Three and a half hours later, four of us made the summit. Three had decided to turn back. For me, personally, it was quite a struggle to make it to the top. It was definitely the most difficult hike I've ever done. I'm not as physically fit as I used to be when I had a gym to visit regularly, but I think I still would have found it difficult then. Warren, Scott, James (from Novia), and I were triumphant.

A view worth the harrowing climb to the top of Mt Pahia

Just another one of the incredible views

James, Scott and Steph. We are so awesome.

After 45 minutes or so of enjoying the incredible panoramic view around the island and its lagoon, we started down. Warren was in the lead, but after about 30 minutes James replaced him. At the rear, I dutifully followed along. At one point, I voiced a nagging suspicion that we were no longer on the trail, but without confirmation from my three compatriots, I decided I must be wrong. But soon, I realized definitively that we were off the trail. We were sliding down slopes that would have been near impossible to climb up -- there was no way we took this route on the way up. But rather than turn back and find the trail, I was outvoted and we pressed on.

Eventually, we made our way to a dry creek bed. At this point, James was still at the lead, and every once in a while he would try to go bushwacking into some forested area, but I was pretty adamant at this point that it would be foolish to leave the creek. It was incredibly difficult terrain to maneuver in -- dried coconuts littered the ground, and tree branches we used for support were so dry that they'd break in two with the lightest touch. I was pretty much seething with anger and getting more and more physically uncomfortable. We'd been out of water since the summit, and the only indicator that we might be nearing civilization was the altimeter on Scott's watch. Every 10 minutes or so, we'd ask for a report on how many feet we'd descended. Now, I may have been annoyed, thirsty, and tired, but just imagine how Scott (who we've mentioned is legally blind) must have felt. But he was such a great sport about it all. Tripping over coconuts, scraped knees, covered in dust -- an outside observer would never have been able to pick out a difference between Scott and the rest of us "sighted" people. There were a lot of jokes about the blind leading the blind and so forth when we were trying to figure out who originally lead us off the trail.

Eventually, though, we gratefully made it to civilization. We wandered through a farm and eventually through a woman's backyard. She offered us water and we greedily slurped down many glasses. After that, it was a quick walk down to the main road, a thumb out, and a ride back into town. We were only thirty minutes behind the group of three who had turned back! Without injury and with a happy ending, we can already look back at that experience and laugh.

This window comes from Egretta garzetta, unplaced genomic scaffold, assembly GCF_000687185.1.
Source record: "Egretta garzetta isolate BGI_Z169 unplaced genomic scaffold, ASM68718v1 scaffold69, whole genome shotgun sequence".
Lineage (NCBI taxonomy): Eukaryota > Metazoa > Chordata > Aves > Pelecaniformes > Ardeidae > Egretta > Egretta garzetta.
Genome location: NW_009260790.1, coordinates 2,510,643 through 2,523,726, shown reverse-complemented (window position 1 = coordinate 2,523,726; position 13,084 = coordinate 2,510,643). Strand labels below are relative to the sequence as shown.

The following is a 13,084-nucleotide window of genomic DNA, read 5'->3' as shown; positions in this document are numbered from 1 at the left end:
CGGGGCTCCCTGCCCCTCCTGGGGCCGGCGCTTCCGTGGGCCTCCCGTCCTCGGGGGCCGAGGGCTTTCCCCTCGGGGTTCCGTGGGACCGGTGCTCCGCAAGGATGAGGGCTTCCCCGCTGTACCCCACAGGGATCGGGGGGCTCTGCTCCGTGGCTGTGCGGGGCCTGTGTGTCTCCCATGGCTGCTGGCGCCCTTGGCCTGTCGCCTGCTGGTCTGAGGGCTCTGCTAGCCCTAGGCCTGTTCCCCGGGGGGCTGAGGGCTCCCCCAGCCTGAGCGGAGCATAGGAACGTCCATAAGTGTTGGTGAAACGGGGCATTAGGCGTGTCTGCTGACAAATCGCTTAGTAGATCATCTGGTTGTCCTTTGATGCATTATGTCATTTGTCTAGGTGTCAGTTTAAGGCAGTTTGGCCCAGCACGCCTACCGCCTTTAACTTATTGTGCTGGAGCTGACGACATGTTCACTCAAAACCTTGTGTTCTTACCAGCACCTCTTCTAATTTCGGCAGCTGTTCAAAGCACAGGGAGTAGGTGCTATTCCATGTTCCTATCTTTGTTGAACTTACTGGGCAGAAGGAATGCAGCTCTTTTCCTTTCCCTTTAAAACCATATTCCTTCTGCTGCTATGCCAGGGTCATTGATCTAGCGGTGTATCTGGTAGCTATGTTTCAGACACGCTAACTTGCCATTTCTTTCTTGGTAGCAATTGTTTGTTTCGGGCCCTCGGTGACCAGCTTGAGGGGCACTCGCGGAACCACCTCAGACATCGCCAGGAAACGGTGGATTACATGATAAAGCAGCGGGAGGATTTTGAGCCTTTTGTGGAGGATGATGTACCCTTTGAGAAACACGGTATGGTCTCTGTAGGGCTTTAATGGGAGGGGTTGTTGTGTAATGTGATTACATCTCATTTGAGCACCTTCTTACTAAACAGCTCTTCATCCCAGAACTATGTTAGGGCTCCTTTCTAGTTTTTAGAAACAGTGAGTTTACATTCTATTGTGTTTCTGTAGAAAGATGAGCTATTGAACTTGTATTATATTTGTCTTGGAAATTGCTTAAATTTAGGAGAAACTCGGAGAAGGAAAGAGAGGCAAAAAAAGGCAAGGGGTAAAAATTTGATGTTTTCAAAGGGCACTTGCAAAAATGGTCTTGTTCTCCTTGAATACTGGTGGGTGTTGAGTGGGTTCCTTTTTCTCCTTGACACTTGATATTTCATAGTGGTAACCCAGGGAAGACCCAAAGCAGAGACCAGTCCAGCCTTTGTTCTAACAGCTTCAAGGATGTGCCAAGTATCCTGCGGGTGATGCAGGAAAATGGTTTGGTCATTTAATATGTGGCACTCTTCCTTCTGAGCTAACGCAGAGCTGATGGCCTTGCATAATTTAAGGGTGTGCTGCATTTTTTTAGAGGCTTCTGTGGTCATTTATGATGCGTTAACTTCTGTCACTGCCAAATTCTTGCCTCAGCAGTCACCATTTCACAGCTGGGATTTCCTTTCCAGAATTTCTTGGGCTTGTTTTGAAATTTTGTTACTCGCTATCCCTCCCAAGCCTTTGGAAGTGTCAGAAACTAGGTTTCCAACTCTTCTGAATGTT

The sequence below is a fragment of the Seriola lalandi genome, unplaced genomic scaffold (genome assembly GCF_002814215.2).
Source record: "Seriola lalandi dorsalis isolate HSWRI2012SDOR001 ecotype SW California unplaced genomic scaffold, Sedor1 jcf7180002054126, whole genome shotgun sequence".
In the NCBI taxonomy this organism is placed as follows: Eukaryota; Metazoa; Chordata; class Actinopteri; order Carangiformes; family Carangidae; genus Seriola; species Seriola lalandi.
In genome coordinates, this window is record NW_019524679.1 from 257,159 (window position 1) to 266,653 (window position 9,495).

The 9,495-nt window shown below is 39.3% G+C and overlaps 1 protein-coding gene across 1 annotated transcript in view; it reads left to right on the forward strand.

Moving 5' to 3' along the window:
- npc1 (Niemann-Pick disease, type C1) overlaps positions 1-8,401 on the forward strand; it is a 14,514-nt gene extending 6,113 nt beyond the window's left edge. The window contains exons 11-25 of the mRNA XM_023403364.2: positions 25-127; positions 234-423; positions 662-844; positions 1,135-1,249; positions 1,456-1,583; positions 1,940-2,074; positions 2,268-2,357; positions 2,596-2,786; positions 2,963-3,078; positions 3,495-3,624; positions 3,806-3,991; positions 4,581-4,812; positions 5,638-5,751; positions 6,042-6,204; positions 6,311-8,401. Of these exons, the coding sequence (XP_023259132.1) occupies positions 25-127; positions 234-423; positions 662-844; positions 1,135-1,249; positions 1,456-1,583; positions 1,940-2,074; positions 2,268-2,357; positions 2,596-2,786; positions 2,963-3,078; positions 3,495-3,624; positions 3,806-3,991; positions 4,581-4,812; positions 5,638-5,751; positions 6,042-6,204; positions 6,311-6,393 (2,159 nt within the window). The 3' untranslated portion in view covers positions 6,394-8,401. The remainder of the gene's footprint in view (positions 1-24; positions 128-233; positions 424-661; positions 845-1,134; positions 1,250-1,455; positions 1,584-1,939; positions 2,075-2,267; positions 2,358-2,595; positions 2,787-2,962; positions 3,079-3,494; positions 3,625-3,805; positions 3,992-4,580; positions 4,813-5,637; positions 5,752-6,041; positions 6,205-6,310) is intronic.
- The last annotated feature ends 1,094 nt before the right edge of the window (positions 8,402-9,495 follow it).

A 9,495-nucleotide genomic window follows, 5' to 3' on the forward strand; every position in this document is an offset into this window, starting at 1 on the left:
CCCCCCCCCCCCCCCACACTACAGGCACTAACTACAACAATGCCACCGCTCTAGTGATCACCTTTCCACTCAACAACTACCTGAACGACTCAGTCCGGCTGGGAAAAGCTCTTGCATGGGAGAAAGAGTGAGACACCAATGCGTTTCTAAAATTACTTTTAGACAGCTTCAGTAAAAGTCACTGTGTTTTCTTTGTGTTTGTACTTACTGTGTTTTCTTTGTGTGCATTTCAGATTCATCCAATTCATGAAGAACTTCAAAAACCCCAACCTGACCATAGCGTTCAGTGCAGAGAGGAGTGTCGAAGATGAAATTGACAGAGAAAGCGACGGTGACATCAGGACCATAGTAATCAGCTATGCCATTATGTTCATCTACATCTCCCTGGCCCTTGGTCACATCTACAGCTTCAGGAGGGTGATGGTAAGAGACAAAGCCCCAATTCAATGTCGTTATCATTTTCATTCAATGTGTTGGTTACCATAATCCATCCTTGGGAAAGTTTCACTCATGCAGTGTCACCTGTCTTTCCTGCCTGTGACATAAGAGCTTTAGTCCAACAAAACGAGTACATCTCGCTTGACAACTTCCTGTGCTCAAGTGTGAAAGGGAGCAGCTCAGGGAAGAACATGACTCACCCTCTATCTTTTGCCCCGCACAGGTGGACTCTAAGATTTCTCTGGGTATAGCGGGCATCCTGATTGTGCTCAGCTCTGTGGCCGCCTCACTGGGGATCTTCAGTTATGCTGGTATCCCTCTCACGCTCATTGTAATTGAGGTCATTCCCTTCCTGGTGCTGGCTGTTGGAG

Next journal entry

Taha'a, Society Islands
August 12, 2005

(Wojo) I can't believe our visas will expire in only four days! These three months have gone by incredibly fast and we'll be sad to leave French Poly and will look forward to coming back again someday soon.

But we're not done yet ... We had a good sail over from Huahine on Tues but as usual lately we had to beat the entire way. We're now in Haamene Bay on the little island of Taha'a just North of Raiatea. We enjoyed a visit here last time round. There's a little pension in the bay called Hibiscus run by a guy named Leo. He splits his time between host and also running a preservation program for sea turtles. He buys turtles that have been caught in fishermen's nets, rehabilitates them, and then sends them along with cruisers in the bay to be released off the reef. He also has free moorings outside his place, which is good since most of the bay is in over 100' of water.

Yesterday we took our trusty little dinghy Bonobo on another long excursion. This time across the grand banks to Raiatea (about five miles each way). We tried to find a local chandlery that sells courtesy flags for our upcoming island groups but to no luck. We did meet several friends we'd not seen for awhile during our visit to the village of Uturoa. The ride looks like a very long trip on the chart but it's completely protected behind the reef, although you definitely don't want to get hit by a squall while heading upwind between the islands.

The reef between Raiatea and Taha'a

We had a little scare yesterday that our oven may have finally kicked the bucket but it's managed to pull through. Here's a tip about using cooking gas while in Polynesia: bring enough propane to make it to Tahiti. If you can then you'll be able to bring in your tanks to any Mobil gas station on a Friday morning and pick them up full on Monday. Otherwise you'll need to get butane like the rest of us. We've been using it for months and most of the time things work the same except that butane seems to generate much more carbon build up than its propane cousin. This means that you need to regularly clean your pilot light assembly in the oven or it will gradually pack it in and make lighting your oven a nightmare.

Next journal entry

Huahine, Society Islands
August 8, 2005

(Wojo) We've finally crossed over to the leeward group of Society islands. The overnight sail from Moorea was very pleasant in winds never more than seven knots out of the NW. It took us a bit longer but we still managed to sail 60 of the 90 miles.